Have you ever been so excited for a new drop – be it a pair of sneakers, new phone or the latest edition of the Telfar Bag – that you get the website on time, refresh the page and click buy only to discover the product has already sold out? Most consumers in this case take to social media to vent their frustration and blame bots for the loss. But bots aren’t always to blame…
The prevalence of automated bots disrupting the release of profitable resellable sneakers is widely acknowledged, hindering regular shoppers’ access. This issue extends beyond footwear, impacting the purchase of items ranging from sought-after game consoles like the PlayStation 5 to limited-edition luxury goods. Retailers continually develop measures to thwart these bots, prompting developers to devise countermeasures. In response, U.S. legislators are considering banning bots, creating opportunities for tech providers like EQL, offering advanced solutions to counter their effectiveness.
Besides bots, there is another reason why people can’t always get the products they want, and it has nothing to do with technological competition:
Brands prefer it for their image.
Companies typically keep their release quantities confidential, but according to social media chatter, an estimated 300,000 pairs of the Reverse Grinch were released by Nike across various drops. However, the number of eager shoppers vying for them reached into the millions. The Reverse Grinch secured the fifth spot in the most-wanted styles of 2023 for U.S. shoppers on SNKRS, as highlighted in Nike’s app recap. Even with stringent bot prevention measures, numerous customers still missed out.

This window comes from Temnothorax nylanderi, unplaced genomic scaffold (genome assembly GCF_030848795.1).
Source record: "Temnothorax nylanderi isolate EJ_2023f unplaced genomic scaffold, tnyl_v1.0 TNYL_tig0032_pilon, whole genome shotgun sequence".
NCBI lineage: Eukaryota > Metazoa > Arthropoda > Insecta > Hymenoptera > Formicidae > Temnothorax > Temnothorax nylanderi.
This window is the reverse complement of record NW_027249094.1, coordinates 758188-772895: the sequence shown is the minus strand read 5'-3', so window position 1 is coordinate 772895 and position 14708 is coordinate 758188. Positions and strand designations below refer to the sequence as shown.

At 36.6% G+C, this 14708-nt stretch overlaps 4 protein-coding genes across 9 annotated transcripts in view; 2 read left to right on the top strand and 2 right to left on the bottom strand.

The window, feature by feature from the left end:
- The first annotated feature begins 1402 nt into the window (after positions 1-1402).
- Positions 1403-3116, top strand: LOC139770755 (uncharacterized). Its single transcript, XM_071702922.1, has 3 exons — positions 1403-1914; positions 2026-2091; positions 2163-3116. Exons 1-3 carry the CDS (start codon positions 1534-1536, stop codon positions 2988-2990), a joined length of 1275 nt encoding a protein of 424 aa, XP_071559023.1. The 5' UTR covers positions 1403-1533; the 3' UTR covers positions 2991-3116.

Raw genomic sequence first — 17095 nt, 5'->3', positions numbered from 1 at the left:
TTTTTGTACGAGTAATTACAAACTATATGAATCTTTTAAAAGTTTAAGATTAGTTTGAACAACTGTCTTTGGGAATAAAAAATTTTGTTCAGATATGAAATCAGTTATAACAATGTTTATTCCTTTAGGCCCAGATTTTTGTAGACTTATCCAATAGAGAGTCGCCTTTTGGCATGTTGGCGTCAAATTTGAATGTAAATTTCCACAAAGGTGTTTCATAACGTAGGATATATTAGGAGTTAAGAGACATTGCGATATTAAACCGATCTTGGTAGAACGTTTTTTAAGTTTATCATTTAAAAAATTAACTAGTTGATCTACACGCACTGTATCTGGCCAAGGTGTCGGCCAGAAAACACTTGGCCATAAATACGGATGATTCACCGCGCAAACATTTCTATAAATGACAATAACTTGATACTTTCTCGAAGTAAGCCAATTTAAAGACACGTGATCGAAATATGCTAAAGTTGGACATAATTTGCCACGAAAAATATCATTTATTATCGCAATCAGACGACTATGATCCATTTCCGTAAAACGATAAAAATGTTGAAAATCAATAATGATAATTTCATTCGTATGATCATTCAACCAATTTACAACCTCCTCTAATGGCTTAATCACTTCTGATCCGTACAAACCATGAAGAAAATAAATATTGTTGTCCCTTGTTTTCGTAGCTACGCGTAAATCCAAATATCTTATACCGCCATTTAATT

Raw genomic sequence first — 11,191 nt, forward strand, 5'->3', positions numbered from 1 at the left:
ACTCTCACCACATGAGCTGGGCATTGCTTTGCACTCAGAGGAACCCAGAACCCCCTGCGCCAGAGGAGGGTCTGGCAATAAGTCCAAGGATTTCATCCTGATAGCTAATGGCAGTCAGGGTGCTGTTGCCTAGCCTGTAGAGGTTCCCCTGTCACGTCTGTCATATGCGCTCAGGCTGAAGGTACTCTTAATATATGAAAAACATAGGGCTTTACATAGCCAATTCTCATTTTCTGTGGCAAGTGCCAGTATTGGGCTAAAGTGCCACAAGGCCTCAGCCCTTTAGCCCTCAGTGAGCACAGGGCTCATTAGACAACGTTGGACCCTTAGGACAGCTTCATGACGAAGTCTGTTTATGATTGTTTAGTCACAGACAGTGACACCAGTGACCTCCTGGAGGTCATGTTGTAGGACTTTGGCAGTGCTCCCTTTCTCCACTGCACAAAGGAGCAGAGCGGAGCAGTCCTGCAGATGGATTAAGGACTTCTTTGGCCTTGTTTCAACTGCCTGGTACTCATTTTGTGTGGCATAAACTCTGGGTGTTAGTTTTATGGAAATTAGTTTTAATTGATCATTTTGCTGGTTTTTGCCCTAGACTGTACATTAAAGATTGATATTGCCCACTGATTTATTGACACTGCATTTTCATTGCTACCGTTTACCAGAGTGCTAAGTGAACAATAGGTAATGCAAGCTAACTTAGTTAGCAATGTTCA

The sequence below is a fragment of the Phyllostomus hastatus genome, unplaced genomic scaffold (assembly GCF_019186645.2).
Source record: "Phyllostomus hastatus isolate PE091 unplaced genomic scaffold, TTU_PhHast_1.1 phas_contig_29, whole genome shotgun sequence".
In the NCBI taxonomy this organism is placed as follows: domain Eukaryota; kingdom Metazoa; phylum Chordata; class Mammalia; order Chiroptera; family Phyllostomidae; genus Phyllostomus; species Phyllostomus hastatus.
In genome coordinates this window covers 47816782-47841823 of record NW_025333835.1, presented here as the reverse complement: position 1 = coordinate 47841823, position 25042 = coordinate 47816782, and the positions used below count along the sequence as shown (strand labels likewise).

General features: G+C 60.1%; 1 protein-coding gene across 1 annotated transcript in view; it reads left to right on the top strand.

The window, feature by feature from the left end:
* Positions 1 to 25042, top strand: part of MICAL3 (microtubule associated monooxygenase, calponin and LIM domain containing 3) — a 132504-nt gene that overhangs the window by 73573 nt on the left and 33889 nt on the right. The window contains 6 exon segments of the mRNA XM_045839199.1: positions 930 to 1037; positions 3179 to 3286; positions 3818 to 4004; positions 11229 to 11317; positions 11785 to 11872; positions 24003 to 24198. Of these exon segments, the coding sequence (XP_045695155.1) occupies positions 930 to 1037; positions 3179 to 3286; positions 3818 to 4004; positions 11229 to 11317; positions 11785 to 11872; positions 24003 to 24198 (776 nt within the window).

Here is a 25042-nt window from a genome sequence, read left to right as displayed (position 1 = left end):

Nevertheless, it’s unlikely this outcome is accidental. Nike deliberately calculates the number of shoe pairs released for its high-demand launches, carefully considering the balance to ensure customer satisfaction.
Exclusivity plays a major role here.
The allure of a product’s exclusivity serves as a potent status symbol, a fundamental reason why scarcity and desire have been synonymous in the fashion world. Luxury brands and sneaker manufacturers strategically manage their distribution to maintain high sales without oversaturating specific markets.
Despite occasional complaints from shoppers about limited availability for coveted products, the pursuit of these items persists. Mike Sykes, the author of The Kicks You Wear, a newsletter covering the sneaker industry, noted that brands recognize the potential impact of releasing large quantities of their most sought-after styles and disclosing those numbers—likely diminishing demand. While Sykes believes increased transparency and information about upcoming drops’ quantities would benefit consumers, he views it as an improbable development.
Regardless, customers remain frustrated. Bots undoubtedly pose challenges for both shoppers and brands, serving as a headache in the process. However, they also play a role in an ecosystem intentionally crafted to maintain low supply and foster heightened competition, whether or not technology aids this dynamic.
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